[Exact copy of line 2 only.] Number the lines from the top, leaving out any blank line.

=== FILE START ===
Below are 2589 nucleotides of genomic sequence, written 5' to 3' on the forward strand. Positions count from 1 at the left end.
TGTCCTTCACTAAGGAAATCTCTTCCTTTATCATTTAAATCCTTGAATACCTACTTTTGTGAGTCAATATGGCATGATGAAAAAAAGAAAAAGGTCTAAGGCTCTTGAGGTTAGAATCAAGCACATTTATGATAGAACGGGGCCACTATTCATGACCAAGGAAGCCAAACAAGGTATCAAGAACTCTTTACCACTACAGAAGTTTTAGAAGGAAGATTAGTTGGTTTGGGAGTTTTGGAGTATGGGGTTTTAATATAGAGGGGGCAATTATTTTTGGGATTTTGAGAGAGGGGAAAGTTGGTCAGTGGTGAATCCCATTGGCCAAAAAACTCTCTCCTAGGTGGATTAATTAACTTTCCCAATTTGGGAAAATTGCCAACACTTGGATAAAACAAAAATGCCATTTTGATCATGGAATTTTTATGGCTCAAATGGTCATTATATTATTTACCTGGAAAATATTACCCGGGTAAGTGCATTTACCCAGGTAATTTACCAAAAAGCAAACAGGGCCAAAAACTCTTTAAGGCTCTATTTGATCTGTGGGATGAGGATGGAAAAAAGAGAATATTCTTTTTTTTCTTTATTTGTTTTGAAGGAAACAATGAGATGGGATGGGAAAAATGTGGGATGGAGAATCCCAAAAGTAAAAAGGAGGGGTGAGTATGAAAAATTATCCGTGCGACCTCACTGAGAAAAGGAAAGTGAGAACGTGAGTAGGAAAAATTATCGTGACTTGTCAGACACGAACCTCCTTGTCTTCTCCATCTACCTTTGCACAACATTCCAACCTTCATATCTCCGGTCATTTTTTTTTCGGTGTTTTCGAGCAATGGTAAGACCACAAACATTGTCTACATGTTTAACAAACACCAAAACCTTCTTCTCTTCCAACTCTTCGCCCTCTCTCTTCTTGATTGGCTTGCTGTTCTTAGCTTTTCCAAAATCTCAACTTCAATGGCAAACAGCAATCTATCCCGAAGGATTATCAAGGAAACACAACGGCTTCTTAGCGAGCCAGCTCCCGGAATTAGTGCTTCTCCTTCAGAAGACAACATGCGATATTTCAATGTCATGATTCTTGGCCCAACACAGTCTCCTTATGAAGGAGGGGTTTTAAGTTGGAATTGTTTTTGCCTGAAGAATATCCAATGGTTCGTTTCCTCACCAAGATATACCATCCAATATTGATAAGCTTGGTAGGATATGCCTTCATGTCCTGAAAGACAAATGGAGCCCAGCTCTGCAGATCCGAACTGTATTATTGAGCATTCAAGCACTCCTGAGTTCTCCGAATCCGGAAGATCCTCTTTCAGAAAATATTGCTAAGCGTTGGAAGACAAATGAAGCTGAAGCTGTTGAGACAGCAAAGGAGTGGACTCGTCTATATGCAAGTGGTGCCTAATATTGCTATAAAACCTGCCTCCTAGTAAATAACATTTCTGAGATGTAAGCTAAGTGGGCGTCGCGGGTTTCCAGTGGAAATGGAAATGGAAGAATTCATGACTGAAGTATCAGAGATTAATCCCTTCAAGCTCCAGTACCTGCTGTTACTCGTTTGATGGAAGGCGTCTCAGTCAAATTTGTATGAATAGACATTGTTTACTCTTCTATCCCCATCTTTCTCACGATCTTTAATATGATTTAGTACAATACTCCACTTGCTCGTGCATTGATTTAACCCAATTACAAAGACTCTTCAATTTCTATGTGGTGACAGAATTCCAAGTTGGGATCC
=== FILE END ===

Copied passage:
TGTCCTTCACTAAGGAAATCTCTTCCTTTATCATTTAAATCCTTGAATACCTACTTTTGTGAGTCAATATGGCATGATGAAAAAAAGAAAAAGGTCTAAGGCTCTTGAGGTTAGAATCAAGCACATTTATGATAGAACGGGGCCACTATTCATGACCAAGGAAGCCAAACAAGGTATCAAGAACTCTTTACCACTACAGAAGTTTTAGAAGGAAGATTAGTTGGTTTGGGAGTTTTGGAGTATGGGGTTTTAATATAGAGGGGGCAATTATTTTTGGGATTTTGAGAGAGGGGAAAGTTGGTCAGTGGTGAATCCCATTGGCCAAAAAACTCTCTCCTAGGTGGATTAATTAACTTTCCCAATTTGGGAAAATTGCCAACACTTGGATAAAACAAAAATGCCATTTTGATCATGGAATTTTTATGGCTCAAATGGTCATTATATTATTTACCTGGAAAATATTACCCGGGTAAGTGCATTTACCCAGGTAATTTACCAAAAAGCAAACAGGGCCAAAAACTCTTTAAGGCTCTATTTGATCTGTGGGATGAGGATGGAAAAAAGAGAATATTCTTTTTTTTCTTTATTTGTTTTGAAGGAAACAATGAGATGGGATGGGAAAAATGTGGGATGGAGAATCCCAAAAGTAAAAAGGAGGGGTGAGTATGAAAAATTATCCGTGCGACCTCACTGAGAAAAGGAAAGTGAGAACGTGAGTAGGAAAAATTATCGTGACTTGTCAGACACGAACCTCCTTGTCTTCTCCATCTACCTTTGCACAACATTCCAACCTTCATATCTCCGGTCATTTTTTTTTCGGTGTTTTCGAGCAATGGTAAGACCACAAACATTGTCTACATGTTTAACAAACACCAAAACCTTCTTCTCTTCCAACTCTTCGCCCTCTCTCTTCTTGATTGGCTTGCTGTTCTTAGCTTTTCCAAAATCTCAACTTCAATGGCAAACAGCAATCTATCCCGAAGGATTATCAAGGAAACACAACGGCTTCTTAGCGAGCCAGCTCCCGGAATTAGTGCTTCTCCTTCAGAAGACAACATGCGATATTTCAATGTCATGATTCTTGGCCCAACACAGTCTCCTTATGAAGGAGGGGTTTTAAGTTGGAATTGTTTTTGCCTGAAGAATATCCAATGGTTCGTTTCCTCACCAAGATATACCATCCAATATTGATAAGCTTGGTAGGATATGCCTTCATGTCCTGAAAGACAAATGGAGCCCAGCTCTGCAGATCCGAACTGTATTATTGAGCATTCAAGCACTCCTGAGTTCTCCGAATCCGGAAGATCCTCTTTCAGAAAATATTGCTAAGCGTTGGAAGACAAATGAAGCTGAAGCTGTTGAGACAGCAAAGGAGTGGACTCGTCTATATGCAAGTGGTGCCTAATATTGCTATAAAACCTGCCTCCTAGTAAATAACATTTCTGAGATGTAAGCTAAGTGGGCGTCGCGGGTTTCCAGTGGAAATGGAAATGGAAGAATTCATGACTGAAGTATCAGAGATTAATCCCTTCAAGCTCCAGTACCTGCTGTTACTCGTTTGATGGAAGGCGTCTCAGTCAAATTTGTATGAATAGACATTGTTTACTCTTCTATCCCCATCTTTCTCACGATCTTTAATATGATTTAGTACAATACTCCACTTGCTCGTGCATTGATTTAACCCAATTACAAAGACTCTTCAATTTCTATGTGGTGACAGAATTCCAAGTTGGGATCC